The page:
As you wrap each layer of tape, use your thumb to give it gentle pressure to make sure the tape is adhering between the threads. Two layers are usually enough to keep the tape in place and provide a decent grip for the connecting nut.
8. Install the New Shower Head
Learning how to replace a shower head depends on the type of head you want to install. The most common types of shower heads to install are the fixed, handheld, and combination fixed and handheld shower heads.
You should always refer to the manufacturer’s instructions for installing your shower head first, but these general guidelines should also be able to help you when instructions aren’t available or are unclear.
a) How to Properly Install a Shower Head That’s Fixed to the Arm
Hold your new shower head up to the connecting arm.
Wrap a thin towel around the connecting nut for protection from scratches and then place your adjustable wrench over the nut. Turn the nut clockwise until it tightens but avoid overtightening the nut.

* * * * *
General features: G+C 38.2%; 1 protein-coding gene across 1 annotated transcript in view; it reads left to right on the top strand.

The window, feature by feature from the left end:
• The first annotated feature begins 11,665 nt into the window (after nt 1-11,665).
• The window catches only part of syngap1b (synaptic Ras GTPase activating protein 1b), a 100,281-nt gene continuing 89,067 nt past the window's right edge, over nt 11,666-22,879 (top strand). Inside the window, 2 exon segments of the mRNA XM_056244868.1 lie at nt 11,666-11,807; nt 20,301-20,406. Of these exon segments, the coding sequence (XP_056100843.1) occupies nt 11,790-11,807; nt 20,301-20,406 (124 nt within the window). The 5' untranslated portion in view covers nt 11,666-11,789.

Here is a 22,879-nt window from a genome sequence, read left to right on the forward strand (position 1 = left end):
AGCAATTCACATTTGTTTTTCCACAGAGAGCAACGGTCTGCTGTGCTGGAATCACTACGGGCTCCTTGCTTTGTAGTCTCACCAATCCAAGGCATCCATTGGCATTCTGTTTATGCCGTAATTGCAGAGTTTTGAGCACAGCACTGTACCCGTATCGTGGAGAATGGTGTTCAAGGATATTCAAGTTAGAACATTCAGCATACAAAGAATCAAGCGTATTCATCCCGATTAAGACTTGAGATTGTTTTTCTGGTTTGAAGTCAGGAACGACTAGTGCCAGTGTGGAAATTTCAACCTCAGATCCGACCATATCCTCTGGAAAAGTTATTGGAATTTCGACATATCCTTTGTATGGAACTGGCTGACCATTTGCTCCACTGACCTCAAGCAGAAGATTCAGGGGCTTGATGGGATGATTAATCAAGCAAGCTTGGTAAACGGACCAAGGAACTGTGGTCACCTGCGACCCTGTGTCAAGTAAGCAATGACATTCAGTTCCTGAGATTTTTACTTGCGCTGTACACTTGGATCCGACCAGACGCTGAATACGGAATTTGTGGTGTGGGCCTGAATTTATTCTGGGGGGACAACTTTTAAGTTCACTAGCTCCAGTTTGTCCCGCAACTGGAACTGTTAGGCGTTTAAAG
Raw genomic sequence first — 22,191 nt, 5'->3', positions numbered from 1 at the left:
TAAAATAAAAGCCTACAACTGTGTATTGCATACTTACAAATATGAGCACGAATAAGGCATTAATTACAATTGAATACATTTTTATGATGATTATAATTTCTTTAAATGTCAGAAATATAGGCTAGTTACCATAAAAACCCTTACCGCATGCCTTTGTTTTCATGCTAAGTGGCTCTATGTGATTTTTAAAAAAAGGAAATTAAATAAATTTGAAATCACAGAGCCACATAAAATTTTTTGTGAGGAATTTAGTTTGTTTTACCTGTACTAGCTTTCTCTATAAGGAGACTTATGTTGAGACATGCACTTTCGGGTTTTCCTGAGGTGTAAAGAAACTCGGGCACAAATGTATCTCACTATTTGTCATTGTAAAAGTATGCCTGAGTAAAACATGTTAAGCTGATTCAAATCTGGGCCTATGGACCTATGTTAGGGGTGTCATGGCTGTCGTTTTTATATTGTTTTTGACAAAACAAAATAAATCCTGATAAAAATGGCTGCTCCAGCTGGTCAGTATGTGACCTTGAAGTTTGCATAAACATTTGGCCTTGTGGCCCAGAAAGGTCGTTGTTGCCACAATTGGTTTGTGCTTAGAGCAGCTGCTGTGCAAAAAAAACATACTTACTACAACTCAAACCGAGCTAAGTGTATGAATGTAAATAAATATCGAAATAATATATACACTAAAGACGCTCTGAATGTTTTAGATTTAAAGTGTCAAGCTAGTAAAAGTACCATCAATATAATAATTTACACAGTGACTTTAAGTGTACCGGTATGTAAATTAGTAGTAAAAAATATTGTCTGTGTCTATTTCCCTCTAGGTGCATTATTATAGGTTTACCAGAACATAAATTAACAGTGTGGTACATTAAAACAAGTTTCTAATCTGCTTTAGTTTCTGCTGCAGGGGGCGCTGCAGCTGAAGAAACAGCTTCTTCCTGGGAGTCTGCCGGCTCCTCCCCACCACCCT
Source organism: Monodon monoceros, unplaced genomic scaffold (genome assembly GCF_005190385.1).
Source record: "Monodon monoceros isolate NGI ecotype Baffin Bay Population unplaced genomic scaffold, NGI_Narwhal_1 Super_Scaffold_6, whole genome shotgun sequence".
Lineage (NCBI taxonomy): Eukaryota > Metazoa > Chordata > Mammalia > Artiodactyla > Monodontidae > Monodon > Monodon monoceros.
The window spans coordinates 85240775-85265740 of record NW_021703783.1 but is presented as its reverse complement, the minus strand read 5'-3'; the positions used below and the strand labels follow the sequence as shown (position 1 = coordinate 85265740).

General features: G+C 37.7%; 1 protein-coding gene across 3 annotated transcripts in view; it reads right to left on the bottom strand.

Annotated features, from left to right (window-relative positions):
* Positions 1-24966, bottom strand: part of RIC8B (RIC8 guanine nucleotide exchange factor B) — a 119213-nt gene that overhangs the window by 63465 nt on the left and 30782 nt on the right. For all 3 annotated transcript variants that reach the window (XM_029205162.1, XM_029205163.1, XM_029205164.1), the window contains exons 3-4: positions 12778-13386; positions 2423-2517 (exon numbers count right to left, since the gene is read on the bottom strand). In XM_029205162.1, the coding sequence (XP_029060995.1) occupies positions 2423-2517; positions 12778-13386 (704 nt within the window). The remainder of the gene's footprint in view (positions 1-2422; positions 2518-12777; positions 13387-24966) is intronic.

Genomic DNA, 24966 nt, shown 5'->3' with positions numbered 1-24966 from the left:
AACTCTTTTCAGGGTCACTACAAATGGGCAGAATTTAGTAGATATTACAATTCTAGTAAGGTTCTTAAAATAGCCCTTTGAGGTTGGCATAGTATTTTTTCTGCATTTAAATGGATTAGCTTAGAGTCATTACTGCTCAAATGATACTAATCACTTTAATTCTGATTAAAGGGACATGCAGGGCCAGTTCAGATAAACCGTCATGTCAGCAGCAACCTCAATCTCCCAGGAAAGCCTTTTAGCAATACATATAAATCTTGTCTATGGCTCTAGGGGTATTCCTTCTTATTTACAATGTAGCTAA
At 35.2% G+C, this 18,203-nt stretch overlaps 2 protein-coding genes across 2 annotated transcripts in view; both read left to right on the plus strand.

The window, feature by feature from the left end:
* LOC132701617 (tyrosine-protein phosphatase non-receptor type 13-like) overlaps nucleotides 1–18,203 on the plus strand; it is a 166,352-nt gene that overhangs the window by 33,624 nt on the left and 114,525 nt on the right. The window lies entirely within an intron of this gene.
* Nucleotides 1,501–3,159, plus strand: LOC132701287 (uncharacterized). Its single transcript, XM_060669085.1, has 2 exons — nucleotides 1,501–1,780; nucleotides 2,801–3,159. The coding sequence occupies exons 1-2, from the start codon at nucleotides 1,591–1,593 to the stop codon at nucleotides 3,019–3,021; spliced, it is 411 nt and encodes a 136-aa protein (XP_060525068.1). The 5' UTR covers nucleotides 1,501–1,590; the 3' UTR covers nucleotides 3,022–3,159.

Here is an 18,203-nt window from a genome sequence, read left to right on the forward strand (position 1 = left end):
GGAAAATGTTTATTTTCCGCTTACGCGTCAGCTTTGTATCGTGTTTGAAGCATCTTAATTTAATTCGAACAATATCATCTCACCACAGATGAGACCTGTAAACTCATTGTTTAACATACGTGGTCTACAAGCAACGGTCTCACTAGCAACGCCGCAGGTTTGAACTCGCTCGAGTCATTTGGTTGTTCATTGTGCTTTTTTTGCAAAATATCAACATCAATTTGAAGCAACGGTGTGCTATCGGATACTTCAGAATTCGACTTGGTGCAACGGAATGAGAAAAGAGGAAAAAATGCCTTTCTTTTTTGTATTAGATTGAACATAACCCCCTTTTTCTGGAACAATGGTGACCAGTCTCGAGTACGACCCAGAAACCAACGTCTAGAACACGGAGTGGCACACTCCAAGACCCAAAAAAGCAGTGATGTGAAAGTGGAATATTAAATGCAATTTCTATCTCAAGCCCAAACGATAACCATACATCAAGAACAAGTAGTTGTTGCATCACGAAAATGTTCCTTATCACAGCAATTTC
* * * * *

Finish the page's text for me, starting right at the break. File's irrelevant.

Turn on the water and look for any leaks around the nut. If leaks occur, you may need to either tighten the nut some more or replace the thread seal tape.
b) How to Install a Shower Head That’s Handheld
Some handheld shower heads will come with the shower head already connected to the hose. If yours isn’t, you should be able to twist it onto the hose clockwise.
Connect the showerhead mount the same way you would a fixed shower head by using a towel and wrench to turn the connecting nut clockwise. Hold the mount in place as you do this to ensure that it remains upright for the handheld shower head to sit on.
Check for leaks coming from the connecting nut or the shower head’s connection to the hose and tighten the connections, if necessary.
c) How to Install a Shower Head That’s a Combination of Fixed and Handheld
These shower heads come in a variety of styles, but they most often connect to the shower head arm the same as a fixed shower head would. The handheld shower head then sits on a base on the fixed part.
If this is how your shower head mounts, follow the instructions for installing a fixed shower head. Then, screw together the handheld head to its hose and mount it on the bracket.
Check for leaks coming from the connecting arm or either of the two shower heads and tighten the connections, if necessary.
Conclusion: How to Change a Shower Head
The steps for removing and replacing a shower head will vary according to your shower head type.
Learning how to change a shower head isn’t difficult when you have a more familiar style, but luxury shower heads, like ceiling mounts and shower panels, may require the help of a professional. Keep this guide handy for future reference to help you replace standard shower heads with ease.